It is no secret that getting on the property ladder is a difficult achievement for many in the UK. But recent developments in the UK’s economic landscape – in some cases, directly influenced by shifts in government policy – have made it harder than ever for first-time buyers to become homeowners. The situation is so dire that even middle-earners are encountering significant hardship in purchasing property. But what does this mean – and how has it happened?
What Makes a Middle Earner?
The term ‘middle earner’ is by no means a prescriptive or precise descriptor. Rather, it is used by economists to refer to a bracket of working people that earn an average wage. Typically, the median average is used in this regard, but the numbers can vary widely depending on the source or study cited.
According to government data, the median wage in the UK as of April 2021 was £31,400 – a figure that some predict has declined in recent months, as the cost-of-living crisis has its own unique impacts on the employment market. However, other studies place the median wage lower. It is also important to recognise the skewing impact of rare, high-waged positions on median values, potentially putting middle earners above the mean average salary. “Then there’s also the issue of rising interest rates which, due to sustained inflationary pressures, look set to continue rising moving forward,” comments Ruban Selvanayagam of no. 1 homebuying firm Property Solvers.
Generally speaking, the median wage is used as a handy way to target a specific sub-class of working population, whether socially-mobile skilled workers or the growing white-collar worker population. ‘Middle earners’ describes a key majority of economically active citizen – and a useful lens through which to examine growing inequality.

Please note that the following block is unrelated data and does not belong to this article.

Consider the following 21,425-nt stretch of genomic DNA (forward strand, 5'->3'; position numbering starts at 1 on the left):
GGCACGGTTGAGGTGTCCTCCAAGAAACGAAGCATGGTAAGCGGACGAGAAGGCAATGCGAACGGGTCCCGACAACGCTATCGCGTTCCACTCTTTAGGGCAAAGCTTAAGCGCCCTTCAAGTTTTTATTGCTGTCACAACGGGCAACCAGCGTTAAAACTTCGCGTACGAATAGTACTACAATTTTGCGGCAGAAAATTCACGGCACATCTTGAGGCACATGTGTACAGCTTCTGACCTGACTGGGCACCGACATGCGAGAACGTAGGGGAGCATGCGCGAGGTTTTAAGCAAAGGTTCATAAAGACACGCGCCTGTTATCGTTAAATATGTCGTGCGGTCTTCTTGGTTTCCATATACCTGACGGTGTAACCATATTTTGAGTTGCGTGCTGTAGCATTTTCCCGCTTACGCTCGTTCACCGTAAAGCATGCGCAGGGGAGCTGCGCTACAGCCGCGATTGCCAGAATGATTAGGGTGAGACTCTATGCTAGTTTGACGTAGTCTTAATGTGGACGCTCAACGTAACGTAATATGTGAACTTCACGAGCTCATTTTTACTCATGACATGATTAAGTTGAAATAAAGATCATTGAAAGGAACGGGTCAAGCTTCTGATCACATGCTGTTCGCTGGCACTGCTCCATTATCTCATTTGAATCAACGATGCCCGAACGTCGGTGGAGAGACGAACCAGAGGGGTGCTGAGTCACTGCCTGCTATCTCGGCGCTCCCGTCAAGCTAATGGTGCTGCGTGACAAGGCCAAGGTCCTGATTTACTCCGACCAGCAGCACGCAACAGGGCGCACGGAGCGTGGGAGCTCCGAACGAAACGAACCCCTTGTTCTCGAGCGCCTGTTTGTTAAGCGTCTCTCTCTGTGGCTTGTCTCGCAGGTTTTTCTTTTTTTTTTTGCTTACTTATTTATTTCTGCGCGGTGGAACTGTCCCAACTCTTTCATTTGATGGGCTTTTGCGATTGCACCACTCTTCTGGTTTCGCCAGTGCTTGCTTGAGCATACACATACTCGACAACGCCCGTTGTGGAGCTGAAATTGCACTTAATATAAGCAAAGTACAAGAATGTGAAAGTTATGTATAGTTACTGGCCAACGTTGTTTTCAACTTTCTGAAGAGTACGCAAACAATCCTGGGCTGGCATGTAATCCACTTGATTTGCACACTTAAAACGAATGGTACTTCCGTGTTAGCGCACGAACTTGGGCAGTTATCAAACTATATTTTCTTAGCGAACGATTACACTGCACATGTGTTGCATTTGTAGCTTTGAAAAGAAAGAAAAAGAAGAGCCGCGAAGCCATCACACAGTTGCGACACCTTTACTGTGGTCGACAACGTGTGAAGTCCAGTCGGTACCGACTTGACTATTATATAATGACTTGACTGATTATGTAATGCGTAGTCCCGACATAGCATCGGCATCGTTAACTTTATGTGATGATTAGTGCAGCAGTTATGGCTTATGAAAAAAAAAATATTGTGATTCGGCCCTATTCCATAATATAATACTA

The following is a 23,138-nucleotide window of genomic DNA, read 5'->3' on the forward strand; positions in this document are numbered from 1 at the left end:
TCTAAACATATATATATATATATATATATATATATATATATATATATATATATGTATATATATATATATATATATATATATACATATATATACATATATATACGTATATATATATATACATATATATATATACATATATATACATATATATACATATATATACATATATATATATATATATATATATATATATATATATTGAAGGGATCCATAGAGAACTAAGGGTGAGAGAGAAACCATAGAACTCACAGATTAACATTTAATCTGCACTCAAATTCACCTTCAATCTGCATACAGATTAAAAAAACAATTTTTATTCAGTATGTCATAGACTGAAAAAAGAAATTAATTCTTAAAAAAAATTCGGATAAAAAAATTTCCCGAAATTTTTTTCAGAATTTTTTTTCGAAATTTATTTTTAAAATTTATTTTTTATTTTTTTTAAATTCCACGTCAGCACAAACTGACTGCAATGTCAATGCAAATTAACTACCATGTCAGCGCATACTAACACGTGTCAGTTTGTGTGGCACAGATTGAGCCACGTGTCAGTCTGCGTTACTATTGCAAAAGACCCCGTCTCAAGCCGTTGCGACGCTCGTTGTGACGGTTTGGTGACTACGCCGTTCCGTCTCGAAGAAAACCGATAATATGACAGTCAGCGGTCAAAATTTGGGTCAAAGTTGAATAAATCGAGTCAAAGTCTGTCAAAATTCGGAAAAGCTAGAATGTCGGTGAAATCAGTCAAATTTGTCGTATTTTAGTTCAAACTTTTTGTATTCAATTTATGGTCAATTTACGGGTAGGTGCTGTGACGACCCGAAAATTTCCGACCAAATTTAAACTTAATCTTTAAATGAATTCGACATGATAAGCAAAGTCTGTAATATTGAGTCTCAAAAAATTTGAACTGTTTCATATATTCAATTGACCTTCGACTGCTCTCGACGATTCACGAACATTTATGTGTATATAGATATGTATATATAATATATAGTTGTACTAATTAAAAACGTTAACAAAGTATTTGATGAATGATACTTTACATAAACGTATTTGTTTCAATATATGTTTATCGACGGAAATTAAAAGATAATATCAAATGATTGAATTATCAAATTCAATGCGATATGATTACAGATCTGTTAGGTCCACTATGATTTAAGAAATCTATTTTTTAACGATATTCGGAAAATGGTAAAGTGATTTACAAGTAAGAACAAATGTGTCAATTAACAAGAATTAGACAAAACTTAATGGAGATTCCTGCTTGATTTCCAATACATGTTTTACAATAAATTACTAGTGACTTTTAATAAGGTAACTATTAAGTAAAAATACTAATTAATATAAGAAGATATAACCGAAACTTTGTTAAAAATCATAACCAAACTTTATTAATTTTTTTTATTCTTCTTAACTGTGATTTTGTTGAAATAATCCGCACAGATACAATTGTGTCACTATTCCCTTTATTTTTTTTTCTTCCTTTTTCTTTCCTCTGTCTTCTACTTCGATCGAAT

The House Price to Income Ratio
Arguably the most impactful long-term factor behind the creeping affordability crisis is the house price to income ratio. In the 1970s and 1980s, a home could be purchased for around four times the average salary. Rampant market growth, coupled with stagnant wage increases, has resulted in the average property today costing more than ten times the average salary.
It is also worth acknowledging here the wider costs associated with buying up property. There are many additional processes that buyers have to account for, many of which can render property to risky or expensive even if a mortgage in principle has been granted. Buyers can make savings through shrewd comparison of quotes from conveyancers and other contractors, but stamp duty and estate agent fees can together scupper affordability nonetheless.
As the affordability crisis continues to deepen, is there any evidence that the government has been taking steps to redress the balance. Prime Minister Rishi Sunak has come under fire for his part in the rising of taxes as Chancellor during Boris Johnson’s premiership, and again seems silent on the crisis impacting many households today. But government programmes do exist to help first-time buyers, from LISAs – which top up savings by 25% if destined for a house purchase – to Help to Buy schemes.
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